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In July, Eric Wahlforss revealed that the company he cofounded, SoundCloud, had plans to launch a subscription service as a means of generating more revenue. Fast-forward nine months later, and it’s now here to take on Tidal, Spotify, and Apple Music. Called SoundCloud Go, it allows the service’s 175 million monthly listeners to access a catalog of 125 million tracks from 12 million creators. It’ll be available right through the SoundCloud app.
To start, only those in the U.S. can access this premium service, with other territories coming later this year. It’ll have a base price of $9.99 per month, if you sign up through Android or the web. But because Apple charges an additional transaction fee, those that sign up via iOS will have to pay $12.99 per month, just like with Spotify. Of course, you can just pay the lower price with Android and still listen to the service on your iPhone.
There’s also a 30-day free trial.
Active Pro Unlimited creator subscribers can get SoundCloud Go for a discounted rate of $4.99 per month for the first six months.
SoundCloud has partnered with Merlin; Sony Music Entertainment, which previously pulled its music from the service last year; Warner Music Group; and Universal Music Group to obtain licenses to songs. You’ll be able to access not only songs from renowned artists, but from independent labels as well. Some of the features of Go include offline listening, “total control” over what music you want to listen too offline, and an ad-free experience, which is what many competitive services currently offer.
But a company spokesperson told VentureBeat that SoundCloud Go offers something more: “With our Stations and Playlists features, SoundCloud listeners are able to discover and listen to the biggest-named artists and freshest remixes side-by-side, something which isn’t possible on most other services. For subscribers, this will provide even more breadth and diversity of content to enjoy through these features.”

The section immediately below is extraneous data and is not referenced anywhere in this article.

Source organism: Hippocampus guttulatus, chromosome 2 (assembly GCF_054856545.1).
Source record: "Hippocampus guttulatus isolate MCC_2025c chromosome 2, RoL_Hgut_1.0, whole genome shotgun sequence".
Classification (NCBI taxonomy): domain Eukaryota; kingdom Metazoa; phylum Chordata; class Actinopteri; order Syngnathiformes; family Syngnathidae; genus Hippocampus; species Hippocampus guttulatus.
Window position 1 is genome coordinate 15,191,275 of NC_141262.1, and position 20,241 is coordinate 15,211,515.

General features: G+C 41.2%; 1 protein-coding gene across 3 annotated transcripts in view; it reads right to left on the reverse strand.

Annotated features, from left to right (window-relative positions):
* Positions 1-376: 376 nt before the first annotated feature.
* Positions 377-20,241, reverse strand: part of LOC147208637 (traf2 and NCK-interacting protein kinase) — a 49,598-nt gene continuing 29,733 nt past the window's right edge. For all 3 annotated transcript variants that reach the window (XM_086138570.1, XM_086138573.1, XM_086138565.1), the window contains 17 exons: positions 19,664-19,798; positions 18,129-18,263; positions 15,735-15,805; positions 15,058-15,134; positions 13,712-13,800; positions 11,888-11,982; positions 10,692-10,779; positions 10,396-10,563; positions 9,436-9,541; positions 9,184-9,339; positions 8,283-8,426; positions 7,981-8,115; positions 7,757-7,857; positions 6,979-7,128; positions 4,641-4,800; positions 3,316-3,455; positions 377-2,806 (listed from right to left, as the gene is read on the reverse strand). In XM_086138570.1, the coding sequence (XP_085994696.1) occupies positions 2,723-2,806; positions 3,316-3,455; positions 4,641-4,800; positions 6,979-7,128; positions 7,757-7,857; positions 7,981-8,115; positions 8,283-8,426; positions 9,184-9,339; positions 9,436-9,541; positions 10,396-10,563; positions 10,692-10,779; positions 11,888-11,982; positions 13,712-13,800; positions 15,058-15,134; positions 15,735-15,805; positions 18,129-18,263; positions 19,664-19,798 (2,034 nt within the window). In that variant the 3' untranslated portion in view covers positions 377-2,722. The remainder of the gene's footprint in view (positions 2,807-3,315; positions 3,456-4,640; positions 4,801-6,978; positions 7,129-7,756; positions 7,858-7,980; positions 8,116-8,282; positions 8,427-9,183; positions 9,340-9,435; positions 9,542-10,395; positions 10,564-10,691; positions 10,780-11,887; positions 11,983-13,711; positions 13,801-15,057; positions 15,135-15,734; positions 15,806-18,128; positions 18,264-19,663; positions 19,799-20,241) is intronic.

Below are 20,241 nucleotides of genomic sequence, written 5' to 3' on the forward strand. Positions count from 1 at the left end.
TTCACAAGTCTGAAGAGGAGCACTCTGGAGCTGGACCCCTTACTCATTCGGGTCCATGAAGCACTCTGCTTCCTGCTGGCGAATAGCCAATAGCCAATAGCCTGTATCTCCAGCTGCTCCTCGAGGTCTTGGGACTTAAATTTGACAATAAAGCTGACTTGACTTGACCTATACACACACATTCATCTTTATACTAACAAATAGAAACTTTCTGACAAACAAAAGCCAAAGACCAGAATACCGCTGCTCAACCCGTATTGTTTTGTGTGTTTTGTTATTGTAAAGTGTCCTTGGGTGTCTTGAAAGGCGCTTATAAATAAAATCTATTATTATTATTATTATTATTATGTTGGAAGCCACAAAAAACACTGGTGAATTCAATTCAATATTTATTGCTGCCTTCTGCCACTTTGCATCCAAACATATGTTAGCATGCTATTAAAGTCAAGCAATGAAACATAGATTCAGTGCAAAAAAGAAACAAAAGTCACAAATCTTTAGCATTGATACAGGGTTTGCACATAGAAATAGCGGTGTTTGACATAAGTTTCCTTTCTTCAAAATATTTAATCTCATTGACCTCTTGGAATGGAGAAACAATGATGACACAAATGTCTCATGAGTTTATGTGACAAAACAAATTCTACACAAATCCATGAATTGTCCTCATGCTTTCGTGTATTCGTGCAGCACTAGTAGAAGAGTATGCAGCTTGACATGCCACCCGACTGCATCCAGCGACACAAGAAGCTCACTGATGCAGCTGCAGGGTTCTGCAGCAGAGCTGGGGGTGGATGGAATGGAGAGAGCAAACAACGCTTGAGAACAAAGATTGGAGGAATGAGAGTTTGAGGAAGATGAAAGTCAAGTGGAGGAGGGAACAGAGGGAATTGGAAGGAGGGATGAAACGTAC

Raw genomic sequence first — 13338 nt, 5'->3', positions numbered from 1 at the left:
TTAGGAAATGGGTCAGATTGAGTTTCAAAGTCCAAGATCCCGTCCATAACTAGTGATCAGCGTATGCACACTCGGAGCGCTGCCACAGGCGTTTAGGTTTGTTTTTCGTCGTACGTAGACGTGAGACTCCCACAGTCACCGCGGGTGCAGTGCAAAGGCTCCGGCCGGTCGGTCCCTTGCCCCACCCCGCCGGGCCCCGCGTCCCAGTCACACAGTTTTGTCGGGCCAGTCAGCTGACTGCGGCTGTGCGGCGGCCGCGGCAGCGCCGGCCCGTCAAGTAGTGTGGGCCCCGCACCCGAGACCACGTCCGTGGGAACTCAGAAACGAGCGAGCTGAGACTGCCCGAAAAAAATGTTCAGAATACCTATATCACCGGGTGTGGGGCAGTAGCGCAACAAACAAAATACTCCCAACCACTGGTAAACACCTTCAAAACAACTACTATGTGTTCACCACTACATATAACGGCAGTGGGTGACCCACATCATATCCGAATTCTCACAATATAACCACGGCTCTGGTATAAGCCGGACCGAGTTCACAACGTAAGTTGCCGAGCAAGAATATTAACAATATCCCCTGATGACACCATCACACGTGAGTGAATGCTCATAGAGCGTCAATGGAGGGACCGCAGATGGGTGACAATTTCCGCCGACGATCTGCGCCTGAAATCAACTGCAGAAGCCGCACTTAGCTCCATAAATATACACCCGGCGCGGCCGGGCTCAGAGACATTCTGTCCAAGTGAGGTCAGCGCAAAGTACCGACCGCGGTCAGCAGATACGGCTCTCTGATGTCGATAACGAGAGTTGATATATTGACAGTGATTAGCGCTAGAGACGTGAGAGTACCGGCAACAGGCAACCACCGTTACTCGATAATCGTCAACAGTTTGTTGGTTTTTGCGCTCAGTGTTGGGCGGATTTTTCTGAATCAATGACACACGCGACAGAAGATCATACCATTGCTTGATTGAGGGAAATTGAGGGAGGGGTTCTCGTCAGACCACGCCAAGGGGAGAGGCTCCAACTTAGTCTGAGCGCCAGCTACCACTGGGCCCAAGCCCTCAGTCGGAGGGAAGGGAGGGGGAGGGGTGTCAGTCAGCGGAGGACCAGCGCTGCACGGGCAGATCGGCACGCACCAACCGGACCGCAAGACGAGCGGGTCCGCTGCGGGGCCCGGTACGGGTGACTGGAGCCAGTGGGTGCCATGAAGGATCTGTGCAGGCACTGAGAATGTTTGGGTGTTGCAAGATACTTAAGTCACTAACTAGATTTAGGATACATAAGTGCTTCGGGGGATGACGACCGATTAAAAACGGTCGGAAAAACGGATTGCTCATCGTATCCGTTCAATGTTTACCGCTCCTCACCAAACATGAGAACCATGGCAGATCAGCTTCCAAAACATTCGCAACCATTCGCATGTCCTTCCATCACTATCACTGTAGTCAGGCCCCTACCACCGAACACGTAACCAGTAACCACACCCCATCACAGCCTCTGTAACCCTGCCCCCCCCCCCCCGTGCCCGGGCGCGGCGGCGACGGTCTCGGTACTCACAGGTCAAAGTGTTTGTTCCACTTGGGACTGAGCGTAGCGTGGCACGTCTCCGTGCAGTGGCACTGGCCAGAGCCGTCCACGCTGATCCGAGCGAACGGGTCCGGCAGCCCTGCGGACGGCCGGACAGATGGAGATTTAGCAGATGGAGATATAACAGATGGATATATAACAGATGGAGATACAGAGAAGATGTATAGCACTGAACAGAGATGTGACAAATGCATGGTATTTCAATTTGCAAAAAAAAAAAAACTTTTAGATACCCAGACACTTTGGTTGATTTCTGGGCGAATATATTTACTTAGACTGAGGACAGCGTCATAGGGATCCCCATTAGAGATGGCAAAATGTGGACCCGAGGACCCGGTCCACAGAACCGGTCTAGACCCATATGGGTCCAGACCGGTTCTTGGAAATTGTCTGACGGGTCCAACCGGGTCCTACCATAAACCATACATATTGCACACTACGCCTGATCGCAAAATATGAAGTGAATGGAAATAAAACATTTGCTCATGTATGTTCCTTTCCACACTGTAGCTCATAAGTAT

Go is the latest revenue-generating effort by SoundCloud, and will be added alongside the company’s Pro and Pro Unlimited offerings. Available for $7 and $15 per month, SoundCloud Pro and Pro Unlimited gives users more upload time, analytics, and more.
Official partnerships with the major record labels are a good sign for SoundCloud, which has been criticized before for failing to pay artists and labels properly. It had been reported that the company agreed to pay 10.5 percent of its revenue to the National Music Publishers’ Association for its subscription service.
When asked, SoundCloud said that the revenue artists received from their label, publisher, or distributor would depend on the terms of the deal the artist struck with that third party. “A label, publisher, etc. would itself have to be an On SoundCloud premier partner in order for it to be able to earn and distribute revenue to its artists. If you’re not signed to a label or publisher and distribute your tracks yourself as an On SoundCloud Premier Partner, then you’ll receive your revenue share payments directly from SoundCloud.”
SoundCloud originally launched as a way for amateur musicians and artists to upload and share their audio files with each other and fans. At one point, Twitter was looking at acquiring the company. But it has since matured, even bringing on board former NBCUniversal and HBO executive Alison Moore as its chief revenue officer.
“SoundCloud Go represents our vision of the future of music streaming: a platform for creators to collaborate on; for fans to discover the latest tracks, enjoy legendary music and connect with their favorite artists; and for our unique creative community to have the opportunity to be paid for their work,” said SoundCloud CEO Alexander Ljung. “We are proud to offer the ultimate music streaming choice for both artists and fans, and together with the music industry, enable artists at all stage of their careers to be heard on SoundCloud.”
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